STOCKETT, KATHRYN. The Help. New York: Berkley Books, 2009. ISBN: 978-0-425-23220-0. Pp. 534. $16.00.
The cover of Kathryn Stockett's first novel keeps reminding me that this is one of the most important books since To Kill a Mockingbird. Yes: The Help does discuss relations between the blacks and the whites. Yes: It was written by a white lady. Yes: It does make references to Mockingbird on numerous occasions. And yes: They did make a movie out of it. BUT: Let's not forget that the publication of To Kill a Mockingbird was contemporary with the Civil Rights movement, written when segregation and racial prejudice were the norm and not what we would simply call today, "racist". We all know that Mockingbird's contents were so inflammatory as to have been banned in certain states, including Mississippi, where The Help takes place. Mockingbird takes place in the 1930s and deals with a fictitious trial in which a black male defendant was accused of raping a white woman. The exonerating evidence is overwhelming, but to acquit him would be to admit the guilt of a white man, the victim's father. In the end, the jury find him guilty of the crime, but only after hours of deliberation. At the time, this was considered a small victory.
The Help, on the other hand, takes place entirely within the domestic realm of 1960s Jackson, Mississippi. Instead of a courtroom drama, this is a bathroom drama: most of what's at stake seems to be who gets to go to the bathroom where. Obviously bathroom segregation stands in for a much greater social issue, but Stockett doesn't really "go there". At one point I thought she would, when a black maid is sent to prison for four years for stealing a worthless bauble. The question of whether her twin sons would be able to go to college (the reason why she stole from "her white lady" in the first place) is never answered. Instead, back to the toilet we go.
Three women narrate the novel--there are almost no men to speak of here, which will greatly hurt Stockett's chance of reaching a male readership. Aibileen is the maternal black maid who has raised seventeen white children in her lifetime, oftentimes loving them more than their own mothers can. Minny, Aibileen's best friend, is the short, fat, sassy maid who can't stop getting fired for talking back. She has six and a half children and a husband who beats her. Finally, there's Skeeter, a fairly prominent member of the young, white, upper class female community who was herself raised by a black maid. The only one of her social group to have finished college, Skeeter has greater aspirations than just getting married and raising white children. Do these three women seem familiar to anyone else? Other cast members include the awful white alpha-female and her entourage of yes-women, and a kindly, color-blind (figuratively, that is) Marilyn Monroe look-a-like. Stockett is an excellent writer of dialogue, and she even writes a Southern black woman's voice without making you too uncomfortable. But her characters aren't so much people as they are types.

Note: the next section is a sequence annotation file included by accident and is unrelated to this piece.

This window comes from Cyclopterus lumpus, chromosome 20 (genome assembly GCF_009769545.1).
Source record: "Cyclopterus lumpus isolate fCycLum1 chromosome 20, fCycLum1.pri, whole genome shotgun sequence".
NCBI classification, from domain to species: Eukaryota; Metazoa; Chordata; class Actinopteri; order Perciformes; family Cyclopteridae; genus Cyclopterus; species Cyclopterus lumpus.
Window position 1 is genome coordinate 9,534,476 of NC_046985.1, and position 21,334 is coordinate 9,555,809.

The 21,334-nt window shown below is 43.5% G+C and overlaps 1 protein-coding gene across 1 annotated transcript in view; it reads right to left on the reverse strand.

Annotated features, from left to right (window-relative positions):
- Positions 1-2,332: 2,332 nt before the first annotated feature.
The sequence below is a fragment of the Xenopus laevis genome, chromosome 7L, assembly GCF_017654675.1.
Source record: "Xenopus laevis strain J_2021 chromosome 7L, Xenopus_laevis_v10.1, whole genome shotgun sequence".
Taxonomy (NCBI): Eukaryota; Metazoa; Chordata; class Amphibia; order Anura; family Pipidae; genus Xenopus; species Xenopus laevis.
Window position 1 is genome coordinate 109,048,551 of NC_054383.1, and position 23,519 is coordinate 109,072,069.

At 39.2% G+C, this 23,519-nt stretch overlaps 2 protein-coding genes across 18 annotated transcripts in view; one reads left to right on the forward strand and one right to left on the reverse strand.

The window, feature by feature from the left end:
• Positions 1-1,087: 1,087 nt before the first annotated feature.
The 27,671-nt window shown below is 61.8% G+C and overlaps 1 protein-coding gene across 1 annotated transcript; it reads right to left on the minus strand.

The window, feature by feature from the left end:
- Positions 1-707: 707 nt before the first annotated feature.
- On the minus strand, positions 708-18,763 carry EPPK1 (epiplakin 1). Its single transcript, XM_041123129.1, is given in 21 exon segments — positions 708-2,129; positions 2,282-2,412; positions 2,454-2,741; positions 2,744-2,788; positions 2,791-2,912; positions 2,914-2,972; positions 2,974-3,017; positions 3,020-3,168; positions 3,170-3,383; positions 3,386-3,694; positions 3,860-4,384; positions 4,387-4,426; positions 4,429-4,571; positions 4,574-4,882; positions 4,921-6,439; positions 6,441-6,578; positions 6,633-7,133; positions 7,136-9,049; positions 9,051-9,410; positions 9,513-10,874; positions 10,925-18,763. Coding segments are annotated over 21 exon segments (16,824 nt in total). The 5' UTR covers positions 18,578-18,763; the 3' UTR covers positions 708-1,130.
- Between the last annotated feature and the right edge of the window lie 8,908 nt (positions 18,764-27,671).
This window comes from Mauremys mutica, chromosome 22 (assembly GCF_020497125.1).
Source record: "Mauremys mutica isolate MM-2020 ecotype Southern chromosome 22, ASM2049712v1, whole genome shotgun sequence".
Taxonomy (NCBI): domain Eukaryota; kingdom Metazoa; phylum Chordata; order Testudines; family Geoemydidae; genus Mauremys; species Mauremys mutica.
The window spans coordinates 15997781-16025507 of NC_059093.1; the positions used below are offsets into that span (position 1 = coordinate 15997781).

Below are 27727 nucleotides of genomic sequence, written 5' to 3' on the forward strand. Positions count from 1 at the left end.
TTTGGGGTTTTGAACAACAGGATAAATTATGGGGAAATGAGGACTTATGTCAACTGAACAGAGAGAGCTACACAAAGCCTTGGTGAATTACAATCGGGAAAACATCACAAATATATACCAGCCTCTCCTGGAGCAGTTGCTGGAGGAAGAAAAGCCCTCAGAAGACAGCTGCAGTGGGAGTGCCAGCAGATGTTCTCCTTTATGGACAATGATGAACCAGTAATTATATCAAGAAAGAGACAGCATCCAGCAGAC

The plot, although slow to get started, is intriguing and there are enough loose ends to give the reader a sense of urgency and suspense. What happened to Skeeter's childhood maid Constantine? What did Minny do to her former boss that was so awful? [Hint: John Waters could have written that bit.] But there are also details driving the plot that are too unrealistic, too obviously there only to keep things going. When Skeeter applies for a job at Harper & Row, a position for which she is grossly under-qualified, the editor actually writes to her a letter of encouragement. I've applied to plenty of jobs I wasn't qualified for. Where are all my mentors? Eventually a book idea (and possible book deal) comes from all this and Skeeter sets about stealthily interviewing blacks maids around town about what it's like to be a black maid around town. The result is a mix between a sociological study and a vehicle for revenge. In the end, as in Mockingbird, things are still the same, and yet somehow a little bit better.
Unlike Mockingbird, The Help, which deals with the evils of the now-defunct segregation laws, seems less to be an advocate for change than it does a pat on our white backs, as if to say "Look how bad it used to be. Isn't everything all better now?" It should be saying, "Yes, it used to be a lot worse, but how can we make it better?"